were stained with DAPI at 1 μg/ml to visualize the nucleus.
The CDS of Suv4-20h1 (variant 1) was PCR amplified from human
cDNA (forward, 5′-CCCGGGttaattaaATGAAGTGGTTGGGAGAA-
TCCAAGA-3′; reverse, 5′-CCCGGGggatccTTAGGCATTAAGCCT-
TAAAGACTGA-3′) and cloned into retroviral vector pQCXIP using
PacI and BamHI restriction sites. Vectors that express short hairpin
RNAs (shRNAs) against Suv4-20h1 (GTTTGTGTCAACTGGTCGA-
GATACAGCAT) and Suv4-20h2 (CGACCTGGATGTCGGCGGT-
GAAGAGCTGT) were purchased from OriGene (Rockville, MD).
Virus was generated and collected as described (senescence model).
For overexpression, fibroblasts were transduced with pQCXIP– or
pQCXIP-Suv4-20h1–derived virus and selected for 48 h with 2 μg/ml
puromycin. For the Suv4-20h1/h2 knockdowns, an shRNA against
green fluorescent protein (puromycin resistance gene) and a scram-
bled shRNA (blasticidin resistance gene) were used as controls. Both
control viruses or viruses derived from shRNAs to Suv4-20h1/h2
were used to coinfect fibroblasts. Infected cells were selected with
2 μg/ml puromycin and 30 μg/ml blasticidin for 5 d. Cells expressing
shRNAs were passaged three or more times to sufficiently reduce
histone modification levels before analysis. Cells expressing Suv4-
20h1 were maintained for 24 h without selection media and
analyzed. siRNAs were purchased from Thermo Scientific (Lafayette,
CO) as siGENOME SMARTpools targeting Suv4-20h1 and Suv4-
20h2. We transfected 100 nM of each siRNA pool or 200 nM of
control siRNAs into HFFs using Oligofectamine (Invitrogen, Carlsbad,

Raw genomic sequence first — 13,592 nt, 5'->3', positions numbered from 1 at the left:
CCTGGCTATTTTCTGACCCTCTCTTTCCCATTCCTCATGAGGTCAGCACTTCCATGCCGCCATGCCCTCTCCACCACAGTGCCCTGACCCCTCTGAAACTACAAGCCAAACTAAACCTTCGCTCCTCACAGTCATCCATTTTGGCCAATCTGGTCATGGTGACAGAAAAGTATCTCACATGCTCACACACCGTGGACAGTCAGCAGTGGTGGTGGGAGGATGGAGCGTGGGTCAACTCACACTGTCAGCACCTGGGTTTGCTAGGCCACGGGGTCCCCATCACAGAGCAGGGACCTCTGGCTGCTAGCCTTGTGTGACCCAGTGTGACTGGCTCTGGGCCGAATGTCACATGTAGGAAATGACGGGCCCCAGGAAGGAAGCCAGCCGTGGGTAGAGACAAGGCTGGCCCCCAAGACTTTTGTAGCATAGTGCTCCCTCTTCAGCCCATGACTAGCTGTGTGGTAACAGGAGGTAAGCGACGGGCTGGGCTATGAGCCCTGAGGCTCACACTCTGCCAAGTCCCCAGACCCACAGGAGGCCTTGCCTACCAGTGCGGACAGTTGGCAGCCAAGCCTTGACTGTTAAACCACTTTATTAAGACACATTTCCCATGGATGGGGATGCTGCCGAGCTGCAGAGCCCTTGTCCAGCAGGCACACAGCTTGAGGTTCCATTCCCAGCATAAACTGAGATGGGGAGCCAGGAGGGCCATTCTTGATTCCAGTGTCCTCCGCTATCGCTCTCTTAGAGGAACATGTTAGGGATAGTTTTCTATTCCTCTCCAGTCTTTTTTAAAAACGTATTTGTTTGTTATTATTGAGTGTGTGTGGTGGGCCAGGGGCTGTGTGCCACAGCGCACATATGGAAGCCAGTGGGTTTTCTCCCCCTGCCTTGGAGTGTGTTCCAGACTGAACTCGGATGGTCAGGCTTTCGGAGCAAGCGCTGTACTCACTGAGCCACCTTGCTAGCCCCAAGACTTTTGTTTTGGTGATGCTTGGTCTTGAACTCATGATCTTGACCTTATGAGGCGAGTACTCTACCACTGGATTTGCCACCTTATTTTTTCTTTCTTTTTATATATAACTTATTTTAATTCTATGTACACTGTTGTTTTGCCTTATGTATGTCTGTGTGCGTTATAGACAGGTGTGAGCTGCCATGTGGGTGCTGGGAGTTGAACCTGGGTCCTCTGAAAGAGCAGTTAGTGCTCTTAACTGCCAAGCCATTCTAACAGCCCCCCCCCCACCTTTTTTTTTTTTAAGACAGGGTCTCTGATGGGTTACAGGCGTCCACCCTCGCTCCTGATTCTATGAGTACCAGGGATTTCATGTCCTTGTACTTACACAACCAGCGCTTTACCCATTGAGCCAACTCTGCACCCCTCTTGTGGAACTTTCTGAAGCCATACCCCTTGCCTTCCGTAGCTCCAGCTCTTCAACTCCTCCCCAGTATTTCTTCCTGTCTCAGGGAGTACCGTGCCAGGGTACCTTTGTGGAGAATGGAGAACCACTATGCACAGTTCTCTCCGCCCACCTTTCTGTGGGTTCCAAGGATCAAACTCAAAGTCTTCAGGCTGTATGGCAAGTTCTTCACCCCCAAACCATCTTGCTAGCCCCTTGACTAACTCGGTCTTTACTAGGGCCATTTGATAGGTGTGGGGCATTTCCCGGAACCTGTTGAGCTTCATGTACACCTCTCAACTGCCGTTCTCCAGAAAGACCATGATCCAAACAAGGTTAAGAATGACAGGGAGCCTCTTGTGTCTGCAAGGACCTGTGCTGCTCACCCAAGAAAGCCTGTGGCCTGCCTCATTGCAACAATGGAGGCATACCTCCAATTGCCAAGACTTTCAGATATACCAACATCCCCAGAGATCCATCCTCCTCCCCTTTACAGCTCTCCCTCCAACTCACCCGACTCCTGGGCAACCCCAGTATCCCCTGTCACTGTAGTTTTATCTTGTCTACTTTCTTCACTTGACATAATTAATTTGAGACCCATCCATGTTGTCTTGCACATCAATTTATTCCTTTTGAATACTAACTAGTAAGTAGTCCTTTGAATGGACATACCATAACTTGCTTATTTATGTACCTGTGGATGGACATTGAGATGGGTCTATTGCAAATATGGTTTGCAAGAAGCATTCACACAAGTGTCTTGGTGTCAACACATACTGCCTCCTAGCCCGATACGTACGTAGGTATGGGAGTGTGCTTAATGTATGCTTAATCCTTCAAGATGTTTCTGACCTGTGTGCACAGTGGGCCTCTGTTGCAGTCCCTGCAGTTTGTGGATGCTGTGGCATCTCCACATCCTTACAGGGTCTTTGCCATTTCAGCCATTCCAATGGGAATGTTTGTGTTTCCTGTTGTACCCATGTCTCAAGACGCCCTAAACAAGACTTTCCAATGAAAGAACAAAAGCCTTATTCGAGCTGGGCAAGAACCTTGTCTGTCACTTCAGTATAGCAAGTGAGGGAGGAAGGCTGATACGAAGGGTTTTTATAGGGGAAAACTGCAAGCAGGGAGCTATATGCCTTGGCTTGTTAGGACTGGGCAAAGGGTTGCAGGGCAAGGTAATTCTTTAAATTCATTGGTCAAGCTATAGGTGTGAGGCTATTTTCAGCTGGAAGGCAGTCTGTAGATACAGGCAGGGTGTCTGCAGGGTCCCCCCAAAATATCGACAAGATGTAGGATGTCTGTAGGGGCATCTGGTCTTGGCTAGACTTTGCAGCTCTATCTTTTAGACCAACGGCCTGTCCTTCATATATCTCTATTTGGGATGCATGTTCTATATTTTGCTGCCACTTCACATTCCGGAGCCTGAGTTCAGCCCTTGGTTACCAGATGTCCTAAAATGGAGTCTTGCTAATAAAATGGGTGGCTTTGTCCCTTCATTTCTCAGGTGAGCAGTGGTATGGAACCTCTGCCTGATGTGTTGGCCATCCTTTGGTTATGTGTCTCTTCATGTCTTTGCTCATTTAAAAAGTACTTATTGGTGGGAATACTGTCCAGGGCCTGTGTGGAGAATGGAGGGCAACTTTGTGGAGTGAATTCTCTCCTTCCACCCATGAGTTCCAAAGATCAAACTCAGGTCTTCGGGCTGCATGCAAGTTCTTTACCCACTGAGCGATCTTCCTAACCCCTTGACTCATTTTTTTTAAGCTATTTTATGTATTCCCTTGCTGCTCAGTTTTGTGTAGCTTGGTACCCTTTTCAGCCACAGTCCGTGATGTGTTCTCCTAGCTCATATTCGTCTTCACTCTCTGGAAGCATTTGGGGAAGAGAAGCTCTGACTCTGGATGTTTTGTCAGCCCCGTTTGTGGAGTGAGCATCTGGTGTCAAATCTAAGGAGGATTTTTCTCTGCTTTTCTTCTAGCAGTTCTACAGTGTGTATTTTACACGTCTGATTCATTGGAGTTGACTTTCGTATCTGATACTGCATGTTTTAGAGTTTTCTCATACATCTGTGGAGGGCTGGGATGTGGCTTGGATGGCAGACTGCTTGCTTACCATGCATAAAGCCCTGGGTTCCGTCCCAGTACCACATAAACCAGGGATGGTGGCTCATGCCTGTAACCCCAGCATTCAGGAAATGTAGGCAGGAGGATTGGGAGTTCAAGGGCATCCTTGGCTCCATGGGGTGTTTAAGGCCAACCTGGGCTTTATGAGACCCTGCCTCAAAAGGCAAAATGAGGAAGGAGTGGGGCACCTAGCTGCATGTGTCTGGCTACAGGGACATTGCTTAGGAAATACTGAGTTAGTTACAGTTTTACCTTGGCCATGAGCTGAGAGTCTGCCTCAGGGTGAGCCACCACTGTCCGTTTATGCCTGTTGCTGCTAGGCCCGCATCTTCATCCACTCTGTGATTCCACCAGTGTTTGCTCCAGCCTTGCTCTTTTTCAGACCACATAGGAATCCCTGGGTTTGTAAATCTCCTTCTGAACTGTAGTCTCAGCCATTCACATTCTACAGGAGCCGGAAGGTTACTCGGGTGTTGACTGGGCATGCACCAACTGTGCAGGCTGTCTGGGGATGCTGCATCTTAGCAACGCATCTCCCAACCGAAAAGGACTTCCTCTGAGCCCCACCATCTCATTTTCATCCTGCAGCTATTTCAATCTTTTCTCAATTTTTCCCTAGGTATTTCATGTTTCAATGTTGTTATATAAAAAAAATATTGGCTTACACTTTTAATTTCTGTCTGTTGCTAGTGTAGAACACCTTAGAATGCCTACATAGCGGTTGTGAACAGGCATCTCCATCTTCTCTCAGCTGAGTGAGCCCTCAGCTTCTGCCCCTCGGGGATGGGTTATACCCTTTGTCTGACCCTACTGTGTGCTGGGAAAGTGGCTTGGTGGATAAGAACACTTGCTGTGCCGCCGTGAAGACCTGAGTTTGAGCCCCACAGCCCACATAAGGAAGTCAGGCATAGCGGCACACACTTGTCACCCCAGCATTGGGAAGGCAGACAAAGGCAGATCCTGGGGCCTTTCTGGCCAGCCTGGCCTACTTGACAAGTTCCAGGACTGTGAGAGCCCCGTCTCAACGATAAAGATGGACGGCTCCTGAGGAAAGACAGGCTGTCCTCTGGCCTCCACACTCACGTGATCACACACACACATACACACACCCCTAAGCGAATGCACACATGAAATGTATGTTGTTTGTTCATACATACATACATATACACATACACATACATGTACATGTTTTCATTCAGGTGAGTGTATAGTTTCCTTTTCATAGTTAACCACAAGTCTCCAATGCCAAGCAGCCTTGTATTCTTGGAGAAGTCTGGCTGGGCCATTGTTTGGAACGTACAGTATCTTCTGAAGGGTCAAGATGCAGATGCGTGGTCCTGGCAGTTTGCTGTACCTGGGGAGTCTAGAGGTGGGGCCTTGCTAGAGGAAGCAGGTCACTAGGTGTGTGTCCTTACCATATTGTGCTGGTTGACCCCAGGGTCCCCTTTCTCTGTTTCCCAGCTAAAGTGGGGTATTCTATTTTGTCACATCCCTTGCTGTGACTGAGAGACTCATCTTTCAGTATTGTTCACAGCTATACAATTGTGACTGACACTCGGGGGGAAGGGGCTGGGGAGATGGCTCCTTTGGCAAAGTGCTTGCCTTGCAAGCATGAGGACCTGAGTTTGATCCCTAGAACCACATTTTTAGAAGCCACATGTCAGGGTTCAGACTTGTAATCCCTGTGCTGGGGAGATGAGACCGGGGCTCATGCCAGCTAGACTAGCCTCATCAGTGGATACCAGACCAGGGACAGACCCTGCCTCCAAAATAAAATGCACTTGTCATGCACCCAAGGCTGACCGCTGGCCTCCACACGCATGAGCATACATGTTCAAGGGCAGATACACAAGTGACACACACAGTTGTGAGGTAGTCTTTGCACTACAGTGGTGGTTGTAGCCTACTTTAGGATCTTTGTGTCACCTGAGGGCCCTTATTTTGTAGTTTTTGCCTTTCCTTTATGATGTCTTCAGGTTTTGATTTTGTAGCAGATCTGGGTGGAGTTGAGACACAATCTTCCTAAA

CA). Cells were expanded for 48 h, transfected again, and either
analyzed 24 h later as proliferating cells or serum starved for 24 h
and then analyzed.
(Sigma-Aldrich, Basel, Switzerland). The mixture was incubated at
37°C for 15 min and reduced back to 40 μl, constituting one round
of “propionylation.” The process was repeated one additional time,
and the solution was then reduced to near dryness. Histones were
resuspended in 100 μl of 100 mM ammonium bicarbonate (pH 8.0)
and digested with trypsin (Promega, Madison, WI) at a ratio of 1:50
trypsin to histones for 6–8 h at 37°C, followed by quenching of the
reaction by acidifying with glacial acetic acid (to pH <5) and freezing
at −80°C. Two additional rounds of propionylation were performed
to modify the newly exposed N-termini of histone peptides. To
quantify two samples in the mass spectrometer, one sample was
modified by propionic anhydride containing deuterium instead of
hydrogen (Cambridge Isotope Laboratories, Andover, MA), causing
a mass shift of +5 Da. Histone peptides from two samples were then
mixed and purified of salts with C18 STAGE-Tips constructed as de-
scribed previously (Rappsilber et al., 2003).
Histones were separated by reversed-phase high-performance liquid
chromatography (HPLC) on an Agilent 1200 series HPLC system
(Agilent, Santa Clara, CA) using a 75-μm–inner diameter fused silica
column packed with 10–15 cm of 5-μm C18 (Michrom, Auburn, CA).
A gradient of 0.7–30% buffer B in buffer A (buffer A, 0.1 M acetic
acid; buffer B, 95% acetonitrile in 0.1 M acetic acid) for 35 min fol-
lowed by 30–98% buffer B for 30 min was used to elute peptides,